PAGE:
ABSTRACT: Induced pluripotent stem cells (iPSCs) are potentially valuable cell sources for disease models and future therapeutic applications; however, inefficient generation and the presence of integrated transgenes remain as problems limiting their current use. Here, we developed a new Sendai virus vector, TS12KOS, which has improved efficiency, does not integrate into the cellular DNA, and can be easily eliminated. TS12KOS carries KLF4, OCT3/4, and SOX2 in a single vector and can easily generate iPSCs from human blood cells. Using TS12KOS, we established iPSC lines from chimpanzee blood, and used DNA array analysis to show that the global gene-expression pattern of chimpanzee iPSCs is similar to those of human embryonic stem cell and iPSC lines. These results demonstrated that our new vector is useful for generating iPSCs from the blood cells of both human and chimpanzee. In addition, the chimpanzee iPSCs are expected to facilitate unique studies into human physiology and disease.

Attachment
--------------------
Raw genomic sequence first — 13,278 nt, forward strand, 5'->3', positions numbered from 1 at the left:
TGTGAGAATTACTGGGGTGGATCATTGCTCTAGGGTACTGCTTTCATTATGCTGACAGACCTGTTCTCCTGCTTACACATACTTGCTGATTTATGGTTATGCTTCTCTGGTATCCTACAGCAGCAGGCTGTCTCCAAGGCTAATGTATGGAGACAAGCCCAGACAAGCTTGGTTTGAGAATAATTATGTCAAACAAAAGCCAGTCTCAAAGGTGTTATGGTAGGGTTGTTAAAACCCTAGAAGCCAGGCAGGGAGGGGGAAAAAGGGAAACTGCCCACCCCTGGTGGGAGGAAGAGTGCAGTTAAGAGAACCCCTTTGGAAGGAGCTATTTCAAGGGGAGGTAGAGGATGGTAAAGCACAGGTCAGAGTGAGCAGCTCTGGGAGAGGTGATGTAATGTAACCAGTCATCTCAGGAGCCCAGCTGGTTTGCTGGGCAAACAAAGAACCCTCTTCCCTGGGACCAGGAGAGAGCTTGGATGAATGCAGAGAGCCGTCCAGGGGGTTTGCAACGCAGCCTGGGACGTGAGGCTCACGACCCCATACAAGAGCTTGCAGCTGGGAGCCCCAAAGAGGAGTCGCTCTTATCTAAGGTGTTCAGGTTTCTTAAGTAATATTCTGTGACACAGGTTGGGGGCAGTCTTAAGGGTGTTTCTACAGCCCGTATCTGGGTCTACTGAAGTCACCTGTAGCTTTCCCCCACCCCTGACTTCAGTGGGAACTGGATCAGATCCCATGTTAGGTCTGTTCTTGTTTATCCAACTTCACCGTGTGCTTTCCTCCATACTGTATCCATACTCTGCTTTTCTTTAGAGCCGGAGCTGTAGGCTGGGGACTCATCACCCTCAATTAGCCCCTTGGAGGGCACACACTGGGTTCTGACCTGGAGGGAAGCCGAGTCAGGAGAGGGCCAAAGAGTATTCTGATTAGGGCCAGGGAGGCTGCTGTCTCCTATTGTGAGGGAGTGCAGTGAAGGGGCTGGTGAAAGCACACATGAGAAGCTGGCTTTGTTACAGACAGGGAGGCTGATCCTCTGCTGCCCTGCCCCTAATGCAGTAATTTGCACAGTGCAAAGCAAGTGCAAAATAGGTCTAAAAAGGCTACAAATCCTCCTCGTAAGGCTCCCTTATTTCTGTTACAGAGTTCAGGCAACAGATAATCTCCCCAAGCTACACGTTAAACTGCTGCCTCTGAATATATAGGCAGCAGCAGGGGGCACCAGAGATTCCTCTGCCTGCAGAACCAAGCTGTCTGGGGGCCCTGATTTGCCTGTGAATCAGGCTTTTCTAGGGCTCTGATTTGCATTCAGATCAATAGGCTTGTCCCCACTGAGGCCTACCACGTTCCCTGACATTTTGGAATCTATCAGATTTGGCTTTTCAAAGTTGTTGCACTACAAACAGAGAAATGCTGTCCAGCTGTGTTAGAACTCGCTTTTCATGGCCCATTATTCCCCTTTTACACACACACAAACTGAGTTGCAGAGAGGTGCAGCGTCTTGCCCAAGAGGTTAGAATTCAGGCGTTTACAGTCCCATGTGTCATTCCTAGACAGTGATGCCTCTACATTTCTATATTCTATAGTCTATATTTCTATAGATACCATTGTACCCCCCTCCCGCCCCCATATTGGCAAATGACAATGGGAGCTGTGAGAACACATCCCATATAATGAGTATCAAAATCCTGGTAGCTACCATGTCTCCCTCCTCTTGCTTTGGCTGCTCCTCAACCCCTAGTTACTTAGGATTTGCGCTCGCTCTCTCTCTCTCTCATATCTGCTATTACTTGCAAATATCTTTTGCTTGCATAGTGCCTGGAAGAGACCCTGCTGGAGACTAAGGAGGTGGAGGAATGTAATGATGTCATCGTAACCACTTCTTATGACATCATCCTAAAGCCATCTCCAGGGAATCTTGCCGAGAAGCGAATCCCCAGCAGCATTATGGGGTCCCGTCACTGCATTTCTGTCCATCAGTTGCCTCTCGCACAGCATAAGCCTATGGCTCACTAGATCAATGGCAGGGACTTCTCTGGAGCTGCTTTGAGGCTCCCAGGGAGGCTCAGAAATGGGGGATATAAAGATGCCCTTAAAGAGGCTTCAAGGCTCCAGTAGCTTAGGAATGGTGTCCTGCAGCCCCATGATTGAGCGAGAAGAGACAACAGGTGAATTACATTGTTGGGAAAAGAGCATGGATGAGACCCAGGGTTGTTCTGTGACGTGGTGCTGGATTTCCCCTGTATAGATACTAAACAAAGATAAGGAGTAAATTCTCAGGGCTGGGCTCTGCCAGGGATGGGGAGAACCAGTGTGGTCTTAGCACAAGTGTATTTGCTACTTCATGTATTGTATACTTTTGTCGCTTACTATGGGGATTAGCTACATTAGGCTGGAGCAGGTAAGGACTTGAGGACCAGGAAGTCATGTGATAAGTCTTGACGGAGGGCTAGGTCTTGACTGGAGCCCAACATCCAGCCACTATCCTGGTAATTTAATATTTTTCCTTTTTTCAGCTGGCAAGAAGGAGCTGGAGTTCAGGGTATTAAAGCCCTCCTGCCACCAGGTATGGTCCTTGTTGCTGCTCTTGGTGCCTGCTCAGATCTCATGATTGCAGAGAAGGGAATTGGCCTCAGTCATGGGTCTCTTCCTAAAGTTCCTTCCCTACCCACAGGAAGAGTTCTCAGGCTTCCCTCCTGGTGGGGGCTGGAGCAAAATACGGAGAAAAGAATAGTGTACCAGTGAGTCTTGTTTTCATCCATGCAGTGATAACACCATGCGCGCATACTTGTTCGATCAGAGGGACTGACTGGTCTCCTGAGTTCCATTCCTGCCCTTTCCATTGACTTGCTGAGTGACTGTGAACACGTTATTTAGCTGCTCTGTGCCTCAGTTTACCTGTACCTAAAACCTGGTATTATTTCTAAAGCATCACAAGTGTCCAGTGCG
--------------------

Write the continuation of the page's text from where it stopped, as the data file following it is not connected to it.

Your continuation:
Full-text · Article · Dec 2014 · PLoS ONE

  • No preview · Conference Paper · Nov 2014
  • Aya Saito · Misato Hayashi · Hideko Takeshita · Tetsuro Matsuzawa
    [Show abstract] [Hide abstract]
    ABSTRACT: To examine the evolutional origin of representational drawing, two experiments directly compared the drawing behavior of human children and chimpanzees. The first experiment observed free drawing after model presentation, using imitation task. From longitudinal observation of humans (N = 32, 11–31 months), the developmental process of drawing until the emergence of shape imitation was clarified. Adult chimpanzees showed the ability to trace a model, which was difficult for humans who had just started imitation. The second experiment, free drawing on incomplete facial stimuli, revealed the remarkable difference between two species. Humans (N = 57, 6–38 months) tend to complete the missing parts even with immature motor control, whereas chimpanzees never completed the missing parts and instead marked the existing parts or traced the outlines. Cognitive characteristics may affect the emergence of representational drawings.
    No preview · Article · Nov 2014 · Child Development
  • [Show abstract] [Hide abstract]